The Diary of an HR Manager 2
It was a beautiful, sunny weekend and I wanted to spend quality time with my family, so my phone was on silent mode. Later that day, I checked my phone and saw that I had missed 20 calls! One of the calls was from my CEO. “Emmanuel, you can’t imagine the email I got today” he exclaimed after I returned the call! “Let’s see immediately you get into the office on Monday to review the situation.”
The next working day, I arrived at the office and got set for the meeting. An employee who felt that he was not treated well had complained bitterly and made several unsubstantiated allegations against the HR department. The complaint focused on this employee’s performance rating, resultant bonus pay and generally not being liked by people at the HR department. The employee also made snide comments about the CEO not taking previous complaint seriously because of the feeling that he was an ordinary employee with no stake in the business.
This complaint was forwarded to the company’s group CEO and board members who are not involved in the day-to-day operation of the company! This the employee did against the advice of the CEO, who implored the said employee to liaise with HR to seek clarification on his performance appraisals concerns and revert.
On reviewing this “malicious” complaint, the natural thing for one to do would have been to get angry with the employee, and possibly use a sledgehammer to kill this little fly trying to create a storm in a teacup! However, we chose to handle the situation differently; you never can tell whether an employee is delusional and/or suffering from some mental issues, and this behaviour was not rational.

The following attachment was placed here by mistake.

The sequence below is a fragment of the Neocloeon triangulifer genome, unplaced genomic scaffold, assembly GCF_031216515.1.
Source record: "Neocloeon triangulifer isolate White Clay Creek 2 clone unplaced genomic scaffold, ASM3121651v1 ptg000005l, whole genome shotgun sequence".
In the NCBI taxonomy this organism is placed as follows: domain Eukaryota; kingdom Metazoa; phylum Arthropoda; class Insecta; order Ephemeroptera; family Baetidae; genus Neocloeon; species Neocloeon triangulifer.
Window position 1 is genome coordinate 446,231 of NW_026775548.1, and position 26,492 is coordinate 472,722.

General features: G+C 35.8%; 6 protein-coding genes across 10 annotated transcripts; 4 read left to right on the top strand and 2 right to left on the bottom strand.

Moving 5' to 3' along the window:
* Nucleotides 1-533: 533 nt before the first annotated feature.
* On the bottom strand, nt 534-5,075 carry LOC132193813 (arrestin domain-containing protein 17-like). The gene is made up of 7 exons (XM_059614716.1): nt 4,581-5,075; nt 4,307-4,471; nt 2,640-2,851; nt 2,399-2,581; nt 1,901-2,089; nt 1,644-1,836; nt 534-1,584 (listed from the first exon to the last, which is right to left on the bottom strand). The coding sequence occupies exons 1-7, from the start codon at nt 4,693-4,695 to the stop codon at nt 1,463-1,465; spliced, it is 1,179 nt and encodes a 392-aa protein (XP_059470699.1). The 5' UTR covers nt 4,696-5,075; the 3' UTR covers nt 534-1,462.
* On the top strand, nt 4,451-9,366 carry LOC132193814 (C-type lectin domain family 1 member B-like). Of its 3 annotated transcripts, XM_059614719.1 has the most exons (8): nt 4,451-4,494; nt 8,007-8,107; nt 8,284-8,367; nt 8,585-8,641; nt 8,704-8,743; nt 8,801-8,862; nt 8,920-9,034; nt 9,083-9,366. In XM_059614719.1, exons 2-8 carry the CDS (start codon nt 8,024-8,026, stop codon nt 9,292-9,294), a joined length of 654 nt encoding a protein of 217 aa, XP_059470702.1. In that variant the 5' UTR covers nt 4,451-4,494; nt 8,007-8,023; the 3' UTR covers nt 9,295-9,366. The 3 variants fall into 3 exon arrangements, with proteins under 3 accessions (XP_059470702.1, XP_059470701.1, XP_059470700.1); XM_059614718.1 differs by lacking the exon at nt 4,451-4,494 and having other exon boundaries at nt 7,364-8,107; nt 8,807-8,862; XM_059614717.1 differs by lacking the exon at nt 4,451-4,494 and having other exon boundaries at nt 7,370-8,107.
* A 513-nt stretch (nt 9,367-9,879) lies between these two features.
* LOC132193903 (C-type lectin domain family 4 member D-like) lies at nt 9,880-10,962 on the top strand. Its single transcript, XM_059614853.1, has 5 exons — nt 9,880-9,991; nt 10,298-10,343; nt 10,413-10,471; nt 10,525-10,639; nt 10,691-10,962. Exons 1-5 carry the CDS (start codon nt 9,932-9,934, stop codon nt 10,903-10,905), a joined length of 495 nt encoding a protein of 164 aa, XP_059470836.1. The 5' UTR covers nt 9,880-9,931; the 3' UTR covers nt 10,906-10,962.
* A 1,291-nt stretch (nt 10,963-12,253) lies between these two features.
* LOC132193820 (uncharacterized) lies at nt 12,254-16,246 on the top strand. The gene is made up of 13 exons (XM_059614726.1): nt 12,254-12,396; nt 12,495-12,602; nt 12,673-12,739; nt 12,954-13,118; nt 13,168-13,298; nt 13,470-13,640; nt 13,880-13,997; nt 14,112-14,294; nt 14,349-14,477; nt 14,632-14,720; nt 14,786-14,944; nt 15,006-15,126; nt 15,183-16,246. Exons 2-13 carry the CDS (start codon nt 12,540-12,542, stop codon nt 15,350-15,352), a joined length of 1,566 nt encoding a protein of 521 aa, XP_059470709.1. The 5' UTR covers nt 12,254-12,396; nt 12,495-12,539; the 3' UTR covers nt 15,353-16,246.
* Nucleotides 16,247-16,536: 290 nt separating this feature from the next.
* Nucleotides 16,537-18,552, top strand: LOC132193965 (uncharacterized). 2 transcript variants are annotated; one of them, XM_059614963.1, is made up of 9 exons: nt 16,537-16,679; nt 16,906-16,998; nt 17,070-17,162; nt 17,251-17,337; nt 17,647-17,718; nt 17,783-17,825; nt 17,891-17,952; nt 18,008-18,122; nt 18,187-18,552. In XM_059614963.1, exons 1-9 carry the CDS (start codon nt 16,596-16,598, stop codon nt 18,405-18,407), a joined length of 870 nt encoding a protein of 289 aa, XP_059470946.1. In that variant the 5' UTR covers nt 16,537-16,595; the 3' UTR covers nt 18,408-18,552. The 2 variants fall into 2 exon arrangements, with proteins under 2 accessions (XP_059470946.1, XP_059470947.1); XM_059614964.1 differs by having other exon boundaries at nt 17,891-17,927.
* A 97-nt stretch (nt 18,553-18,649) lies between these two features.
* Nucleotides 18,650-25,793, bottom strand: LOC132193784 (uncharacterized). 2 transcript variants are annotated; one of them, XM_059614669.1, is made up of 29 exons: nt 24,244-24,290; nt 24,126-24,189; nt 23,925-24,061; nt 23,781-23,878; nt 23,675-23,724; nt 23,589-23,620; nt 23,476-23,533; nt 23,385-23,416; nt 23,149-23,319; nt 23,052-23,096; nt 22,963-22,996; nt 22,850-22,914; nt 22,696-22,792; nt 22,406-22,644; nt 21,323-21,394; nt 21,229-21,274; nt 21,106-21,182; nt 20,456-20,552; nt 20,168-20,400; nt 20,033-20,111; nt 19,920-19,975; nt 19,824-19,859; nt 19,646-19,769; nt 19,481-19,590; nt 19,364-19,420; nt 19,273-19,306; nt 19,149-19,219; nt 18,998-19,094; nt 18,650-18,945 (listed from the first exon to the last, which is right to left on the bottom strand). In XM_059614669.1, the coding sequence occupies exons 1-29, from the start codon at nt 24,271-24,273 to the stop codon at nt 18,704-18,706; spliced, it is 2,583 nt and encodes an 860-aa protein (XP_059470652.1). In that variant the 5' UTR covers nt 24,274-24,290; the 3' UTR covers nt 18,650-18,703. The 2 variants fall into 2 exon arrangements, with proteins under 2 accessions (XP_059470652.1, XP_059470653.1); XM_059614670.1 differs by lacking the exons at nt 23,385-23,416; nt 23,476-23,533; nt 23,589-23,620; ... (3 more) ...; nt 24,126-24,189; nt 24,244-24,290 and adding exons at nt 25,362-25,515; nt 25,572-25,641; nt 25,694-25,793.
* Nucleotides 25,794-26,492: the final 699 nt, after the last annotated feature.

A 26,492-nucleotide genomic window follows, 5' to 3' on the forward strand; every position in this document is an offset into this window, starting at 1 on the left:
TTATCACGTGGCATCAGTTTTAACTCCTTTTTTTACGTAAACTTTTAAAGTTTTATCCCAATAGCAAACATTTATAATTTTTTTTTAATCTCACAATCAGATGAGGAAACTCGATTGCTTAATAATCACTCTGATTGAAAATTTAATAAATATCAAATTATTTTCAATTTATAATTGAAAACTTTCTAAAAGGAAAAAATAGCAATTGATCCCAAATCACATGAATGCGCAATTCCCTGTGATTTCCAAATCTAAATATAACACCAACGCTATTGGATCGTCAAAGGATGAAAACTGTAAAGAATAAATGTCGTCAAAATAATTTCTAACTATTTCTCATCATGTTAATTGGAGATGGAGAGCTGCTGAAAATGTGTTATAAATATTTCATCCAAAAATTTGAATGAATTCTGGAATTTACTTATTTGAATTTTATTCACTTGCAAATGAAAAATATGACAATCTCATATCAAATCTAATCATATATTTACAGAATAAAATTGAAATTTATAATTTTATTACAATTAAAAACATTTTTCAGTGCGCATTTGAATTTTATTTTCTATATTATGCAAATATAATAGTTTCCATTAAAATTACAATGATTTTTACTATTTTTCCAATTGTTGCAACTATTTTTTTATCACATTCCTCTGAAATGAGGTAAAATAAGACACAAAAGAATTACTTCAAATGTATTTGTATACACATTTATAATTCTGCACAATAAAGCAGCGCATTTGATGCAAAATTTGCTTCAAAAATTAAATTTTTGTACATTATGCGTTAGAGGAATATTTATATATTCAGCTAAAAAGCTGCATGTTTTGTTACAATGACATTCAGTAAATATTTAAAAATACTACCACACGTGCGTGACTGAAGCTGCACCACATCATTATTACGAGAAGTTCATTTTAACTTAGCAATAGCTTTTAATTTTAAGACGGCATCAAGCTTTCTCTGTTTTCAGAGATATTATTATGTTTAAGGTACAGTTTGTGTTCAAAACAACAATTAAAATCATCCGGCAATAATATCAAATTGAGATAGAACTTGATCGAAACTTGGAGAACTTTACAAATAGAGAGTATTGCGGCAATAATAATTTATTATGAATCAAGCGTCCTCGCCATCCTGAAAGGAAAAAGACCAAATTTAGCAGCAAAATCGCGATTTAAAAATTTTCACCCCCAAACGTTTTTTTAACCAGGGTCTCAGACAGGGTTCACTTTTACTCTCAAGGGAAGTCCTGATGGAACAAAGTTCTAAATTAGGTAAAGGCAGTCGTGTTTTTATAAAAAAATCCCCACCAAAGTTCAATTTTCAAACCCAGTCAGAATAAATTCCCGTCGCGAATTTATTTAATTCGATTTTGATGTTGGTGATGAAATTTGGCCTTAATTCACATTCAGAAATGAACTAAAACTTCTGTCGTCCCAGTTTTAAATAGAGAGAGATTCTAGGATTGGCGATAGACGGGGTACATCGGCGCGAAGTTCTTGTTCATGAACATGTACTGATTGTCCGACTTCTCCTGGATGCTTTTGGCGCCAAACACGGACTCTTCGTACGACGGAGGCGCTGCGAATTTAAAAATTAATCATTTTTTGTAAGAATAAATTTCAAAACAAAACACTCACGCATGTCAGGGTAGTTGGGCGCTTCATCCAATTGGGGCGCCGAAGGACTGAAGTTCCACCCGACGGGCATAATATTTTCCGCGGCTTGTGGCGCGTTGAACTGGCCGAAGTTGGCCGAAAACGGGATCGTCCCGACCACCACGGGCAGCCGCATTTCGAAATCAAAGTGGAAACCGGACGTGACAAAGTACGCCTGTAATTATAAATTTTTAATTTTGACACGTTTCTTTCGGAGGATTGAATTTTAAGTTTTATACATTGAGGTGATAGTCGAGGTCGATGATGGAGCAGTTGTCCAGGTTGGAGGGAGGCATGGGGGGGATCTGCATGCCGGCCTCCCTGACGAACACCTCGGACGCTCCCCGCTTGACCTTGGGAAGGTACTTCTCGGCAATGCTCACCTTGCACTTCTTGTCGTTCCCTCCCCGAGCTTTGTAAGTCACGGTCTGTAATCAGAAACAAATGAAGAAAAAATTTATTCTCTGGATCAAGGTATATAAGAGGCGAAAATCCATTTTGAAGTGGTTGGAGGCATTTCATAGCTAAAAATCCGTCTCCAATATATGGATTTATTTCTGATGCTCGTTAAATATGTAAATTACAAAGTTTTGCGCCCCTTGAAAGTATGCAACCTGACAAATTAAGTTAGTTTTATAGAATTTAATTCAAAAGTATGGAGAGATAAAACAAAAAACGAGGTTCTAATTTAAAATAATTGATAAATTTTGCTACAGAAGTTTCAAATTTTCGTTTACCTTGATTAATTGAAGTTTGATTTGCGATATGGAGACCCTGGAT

I immediately set up a meeting to enable the employee to shed more light on the several allegations detailed in the complaint letter. The tone of the atmosphere was defined for the employee; the essence of the meeting was not to witch-hunt, punish or sanction, rather it was to help us to understand the issues raised in the complaint and also clarify, as well as, provide additional information where necessary.
On performance rating, the employee stated that the HR team downgraded his rating. We asked the same employee if he had reached out to their line manager to find out why his rating was downgraded, and he answered in the negative. I called for the appraisal forms and the Line Manager. It was discovered that the final rating was not altered on the appraisal form which was acknowledged by the employee. Secondly, the line manager acknowledged that the final rating was correct as originally entered on the appraisal form. Although the line manager had agreed with the employee on what the final rating would be, a decision was later reached to revise the ratings after reviewing the department’s overall appraisal.
It was established that HR had nothing to do with this. On the performance bonus, the employee was asked if he had taken time to study the circulated modalities, which detailed how the pay was arrived at; the response was also in the negative. I then took the time to explain the modalities, this time asking for confirmation of understanding before moving from one stage to the other culminating in how the computation of the performance bonus was arrived at. The employee understood and discovered that his performance bonus was indeed calculated correctly. At the end of the meeting, it was crystal clear that the employee was under a wrong impression as everything alleged turned out to be false.
Two things were clear from this experience. One, most employees do not read documents circulated via email, they would rather rely on what their peers tell them and believe the same to be true. Secondly, there is the need to reemphasize how to channel grievances, ensuring that all internal processes are exhausted before escalating them through the whistle-blowing.
A campaign to create awareness around the performance framework and grievance procedures was once again introduced and is refreshed regularly throughout the year.